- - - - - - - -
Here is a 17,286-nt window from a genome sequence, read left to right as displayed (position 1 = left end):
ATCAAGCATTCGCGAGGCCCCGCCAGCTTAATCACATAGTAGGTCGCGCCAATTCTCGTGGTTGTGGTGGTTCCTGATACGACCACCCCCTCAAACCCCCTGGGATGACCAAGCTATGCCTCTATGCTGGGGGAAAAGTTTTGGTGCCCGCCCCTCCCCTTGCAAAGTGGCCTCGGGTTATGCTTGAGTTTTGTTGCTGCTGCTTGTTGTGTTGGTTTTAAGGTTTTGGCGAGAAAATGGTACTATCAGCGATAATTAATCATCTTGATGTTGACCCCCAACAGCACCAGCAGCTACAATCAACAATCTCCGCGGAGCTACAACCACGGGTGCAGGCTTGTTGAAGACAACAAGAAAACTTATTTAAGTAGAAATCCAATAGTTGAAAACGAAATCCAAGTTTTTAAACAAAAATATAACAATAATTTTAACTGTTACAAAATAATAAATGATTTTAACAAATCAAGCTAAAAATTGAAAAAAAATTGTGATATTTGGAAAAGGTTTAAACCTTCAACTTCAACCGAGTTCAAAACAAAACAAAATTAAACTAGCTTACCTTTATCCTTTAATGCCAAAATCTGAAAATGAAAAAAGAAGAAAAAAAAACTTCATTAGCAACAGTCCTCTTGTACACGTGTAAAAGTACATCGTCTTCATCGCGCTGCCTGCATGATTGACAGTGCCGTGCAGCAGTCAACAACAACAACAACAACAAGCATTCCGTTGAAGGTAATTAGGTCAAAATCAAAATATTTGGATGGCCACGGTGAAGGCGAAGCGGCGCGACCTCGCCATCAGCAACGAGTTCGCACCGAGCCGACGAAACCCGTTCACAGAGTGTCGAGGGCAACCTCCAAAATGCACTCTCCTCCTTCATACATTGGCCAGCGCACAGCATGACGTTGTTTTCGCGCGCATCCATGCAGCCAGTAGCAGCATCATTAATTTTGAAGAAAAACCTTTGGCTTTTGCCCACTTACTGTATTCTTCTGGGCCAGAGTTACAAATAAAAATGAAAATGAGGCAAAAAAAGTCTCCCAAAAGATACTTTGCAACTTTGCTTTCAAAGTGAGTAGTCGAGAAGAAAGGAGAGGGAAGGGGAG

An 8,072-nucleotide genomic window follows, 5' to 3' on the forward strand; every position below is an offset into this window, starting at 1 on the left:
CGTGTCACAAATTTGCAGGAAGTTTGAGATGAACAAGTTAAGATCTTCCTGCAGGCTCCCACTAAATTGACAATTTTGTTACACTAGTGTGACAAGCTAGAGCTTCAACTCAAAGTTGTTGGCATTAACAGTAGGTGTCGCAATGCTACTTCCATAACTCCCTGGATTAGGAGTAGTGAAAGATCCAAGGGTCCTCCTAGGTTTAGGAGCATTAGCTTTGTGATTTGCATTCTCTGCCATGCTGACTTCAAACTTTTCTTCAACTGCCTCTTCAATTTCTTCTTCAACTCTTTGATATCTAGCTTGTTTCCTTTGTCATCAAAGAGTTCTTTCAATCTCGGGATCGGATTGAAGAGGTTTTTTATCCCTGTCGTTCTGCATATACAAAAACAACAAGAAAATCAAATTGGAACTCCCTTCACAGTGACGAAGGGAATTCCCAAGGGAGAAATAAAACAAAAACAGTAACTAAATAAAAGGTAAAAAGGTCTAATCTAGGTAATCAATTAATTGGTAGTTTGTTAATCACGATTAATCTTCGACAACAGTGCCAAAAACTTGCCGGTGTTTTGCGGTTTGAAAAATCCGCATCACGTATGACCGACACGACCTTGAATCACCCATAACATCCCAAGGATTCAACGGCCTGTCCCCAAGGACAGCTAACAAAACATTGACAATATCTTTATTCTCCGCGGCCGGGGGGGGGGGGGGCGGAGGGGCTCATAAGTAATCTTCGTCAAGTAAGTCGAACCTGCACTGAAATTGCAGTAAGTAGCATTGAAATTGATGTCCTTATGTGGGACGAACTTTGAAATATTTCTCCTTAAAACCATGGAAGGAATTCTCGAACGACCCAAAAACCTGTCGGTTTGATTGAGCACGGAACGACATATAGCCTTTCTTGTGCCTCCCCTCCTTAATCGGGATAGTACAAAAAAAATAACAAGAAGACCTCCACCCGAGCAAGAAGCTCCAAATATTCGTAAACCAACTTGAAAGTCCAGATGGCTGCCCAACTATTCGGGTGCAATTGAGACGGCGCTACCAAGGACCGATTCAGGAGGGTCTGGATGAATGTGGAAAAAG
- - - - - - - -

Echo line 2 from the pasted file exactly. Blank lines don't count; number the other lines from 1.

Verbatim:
ATCAAGCATTCGCGAGGCCCCGCCAGCTTAATCACATAGTAGGTCGCGCCAATTCTCGTGGTTGTGGTGGTTCCTGATACGACCACCCCCTCAAACCCCCTGGGATGACCAAGCTATGCCTCTATGCTGGGGGAAAAGTTTTGGTGCCCGCCCCTCCCCTTGCAAAGTGGCCTCGGGTTATGCTTGAGTTTTGTTGCTGCTGCTTGTTGTGTTGGTTTTAAGGTTTTGGCGAGAAAATGGTACTATCAGCGATAATTAATCATCTTGATGTTGACCCCCAACAGCACCAGCAGCTACAATCAACAATCTCCGCGGAGCTACAACCACGGGTGCAGGCTTGTTGAAGACAACAAGAAAACTTATTTAAGTAGAAATCCAATAGTTGAAAACGAAATCCAAGTTTTTAAACAAAAATATAACAATAATTTTAACTGTTACAAAATAATAAATGATTTTAACAAATCAAGCTAAAAATTGAAAAAAAATTGTGATATTTGGAAAAGGTTTAAACCTTCAACTTCAACCGAGTTCAAAACAAAACAAAATTAAACTAGCTTACCTTTATCCTTTAATGCCAAAATCTGAAAATGAAAAAAGAAGAAAAAAAAACTTCATTAGCAACAGTCCTCTTGTACACGTGTAAAAGTACATCGTCTTCATCGCGCTGCCTGCATGATTGACAGTGCCGTGCAGCAGTCAACAACAACAACAACAACAAGCATTCCGTTGAAGGTAATTAGGTCAAAATCAAAATATTTGGATGGCCACGGTGAAGGCGAAGCGGCGCGACCTCGCCATCAGCAACGAGTTCGCACCGAGCCGACGAAACCCGTTCACAGAGTGTCGAGGGCAACCTCCAAAATGCACTCTCCTCCTTCATACATTGGCCAGCGCACAGCATGACGTTGTTTTCGCGCGCATCCATGCAGCCAGTAGCAGCATCATTAATTTTGAAGAAAAACCTTTGGCTTTTGCCCACTTACTGTATTCTTCTGGGCCAGAGTTACAAATAAAAATGAAAATGAGGCAAAAAAAGTCTCCCAAAAGATACTTTGCAACTTTGCTTTCAAAGTGAGTAGTCGAGAAGAAAGGAGAGGGAAGGGGAG